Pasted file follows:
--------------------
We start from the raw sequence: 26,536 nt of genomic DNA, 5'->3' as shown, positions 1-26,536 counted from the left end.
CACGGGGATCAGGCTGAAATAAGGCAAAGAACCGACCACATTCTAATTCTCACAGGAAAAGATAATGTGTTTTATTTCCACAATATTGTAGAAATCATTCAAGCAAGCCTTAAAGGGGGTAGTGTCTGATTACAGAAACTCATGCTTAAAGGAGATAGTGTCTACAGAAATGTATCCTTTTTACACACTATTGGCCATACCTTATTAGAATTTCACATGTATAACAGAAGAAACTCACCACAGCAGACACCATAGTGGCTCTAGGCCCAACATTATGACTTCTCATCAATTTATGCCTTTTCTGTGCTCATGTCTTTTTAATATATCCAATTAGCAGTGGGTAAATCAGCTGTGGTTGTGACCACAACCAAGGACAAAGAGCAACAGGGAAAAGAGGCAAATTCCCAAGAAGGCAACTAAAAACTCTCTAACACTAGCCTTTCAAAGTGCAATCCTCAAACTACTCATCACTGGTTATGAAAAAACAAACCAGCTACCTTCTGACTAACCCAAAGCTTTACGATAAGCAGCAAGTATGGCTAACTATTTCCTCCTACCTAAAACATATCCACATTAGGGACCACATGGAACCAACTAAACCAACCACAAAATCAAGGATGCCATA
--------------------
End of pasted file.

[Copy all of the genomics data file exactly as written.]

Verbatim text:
We start from the raw sequence: 26,536 nt of genomic DNA, 5'->3' as shown, positions 1-26,536 counted from the left end.
CACGGGGATCAGGCTGAAATAAGGCAAAGAACCGACCACATTCTAATTCTCACAGGAAAAGATAATGTGTTTTATTTCCACAATATTGTAGAAATCATTCAAGCAAGCCTTAAAGGGGGTAGTGTCTGATTACAGAAACTCATGCTTAAAGGAGATAGTGTCTACAGAAATGTATCCTTTTTACACACTATTGGCCATACCTTATTAGAATTTCACATGTATAACAGAAGAAACTCACCACAGCAGACACCATAGTGGCTCTAGGCCCAACATTATGACTTCTCATCAATTTATGCCTTTTCTGTGCTCATGTCTTTTTAATATATCCAATTAGCAGTGGGTAAATCAGCTGTGGTTGTGACCACAACCAAGGACAAAGAGCAACAGGGAAAAGAGGCAAATTCCCAAGAAGGCAACTAAAAACTCTCTAACACTAGCCTTTCAAAGTGCAATCCTCAAACTACTCATCACTGGTTATGAAAAAACAAACCAGCTACCTTCTGACTAACCCAAAGCTTTACGATAAGCAGCAAGTATGGCTAACTATTTCCTCCTACCTAAAACATATCCACATTAGGGACCACATGGAACCAACTAAACCAACCACAAAATCAAGGATGCCATA